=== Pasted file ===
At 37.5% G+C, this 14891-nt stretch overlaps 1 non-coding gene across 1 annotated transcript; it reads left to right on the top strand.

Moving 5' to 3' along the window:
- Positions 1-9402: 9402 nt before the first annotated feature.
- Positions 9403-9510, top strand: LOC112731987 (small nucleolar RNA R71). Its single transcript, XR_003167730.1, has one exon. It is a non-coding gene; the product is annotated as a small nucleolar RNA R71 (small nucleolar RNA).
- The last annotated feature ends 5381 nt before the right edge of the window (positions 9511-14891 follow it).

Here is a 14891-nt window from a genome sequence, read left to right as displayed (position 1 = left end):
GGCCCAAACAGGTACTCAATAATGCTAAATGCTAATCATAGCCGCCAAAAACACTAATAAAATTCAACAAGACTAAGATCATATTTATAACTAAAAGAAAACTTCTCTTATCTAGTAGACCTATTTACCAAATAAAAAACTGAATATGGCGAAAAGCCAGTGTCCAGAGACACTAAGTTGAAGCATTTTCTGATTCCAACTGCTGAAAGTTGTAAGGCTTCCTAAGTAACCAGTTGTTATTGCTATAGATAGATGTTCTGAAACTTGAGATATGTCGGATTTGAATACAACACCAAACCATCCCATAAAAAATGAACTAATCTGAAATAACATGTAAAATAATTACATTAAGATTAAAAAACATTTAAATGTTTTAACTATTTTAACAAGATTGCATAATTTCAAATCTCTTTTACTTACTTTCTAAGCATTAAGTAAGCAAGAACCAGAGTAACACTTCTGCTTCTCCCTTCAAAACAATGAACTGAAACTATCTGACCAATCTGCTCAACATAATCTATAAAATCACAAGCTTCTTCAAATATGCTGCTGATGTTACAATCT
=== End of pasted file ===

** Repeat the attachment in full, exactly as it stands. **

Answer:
At 37.5% G+C, this 14891-nt stretch overlaps 1 non-coding gene across 1 annotated transcript; it reads left to right on the top strand.

Moving 5' to 3' along the window:
- Positions 1-9402: 9402 nt before the first annotated feature.
- Positions 9403-9510, top strand: LOC112731987 (small nucleolar RNA R71). Its single transcript, XR_003167730.1, has one exon. It is a non-coding gene; the product is annotated as a small nucleolar RNA R71 (small nucleolar RNA).
- The last annotated feature ends 5381 nt before the right edge of the window (positions 9511-14891 follow it).

Here is a 14891-nt window from a genome sequence, read left to right as displayed (position 1 = left end):
GGCCCAAACAGGTACTCAATAATGCTAAATGCTAATCATAGCCGCCAAAAACACTAATAAAATTCAACAAGACTAAGATCATATTTATAACTAAAAGAAAACTTCTCTTATCTAGTAGACCTATTTACCAAATAAAAAACTGAATATGGCGAAAAGCCAGTGTCCAGAGACACTAAGTTGAAGCATTTTCTGATTCCAACTGCTGAAAGTTGTAAGGCTTCCTAAGTAACCAGTTGTTATTGCTATAGATAGATGTTCTGAAACTTGAGATATGTCGGATTTGAATACAACACCAAACCATCCCATAAAAAATGAACTAATCTGAAATAACATGTAAAATAATTACATTAAGATTAAAAAACATTTAAATGTTTTAACTATTTTAACAAGATTGCATAATTTCAAATCTCTTTTACTTACTTTCTAAGCATTAAGTAAGCAAGAACCAGAGTAACACTTCTGCTTCTCCCTTCAAAACAATGAACTGAAACTATCTGACCAATCTGCTCAACATAATCTATAAAATCACAAGCTTCTTCAAATATGCTGCTGATGTTACAATCT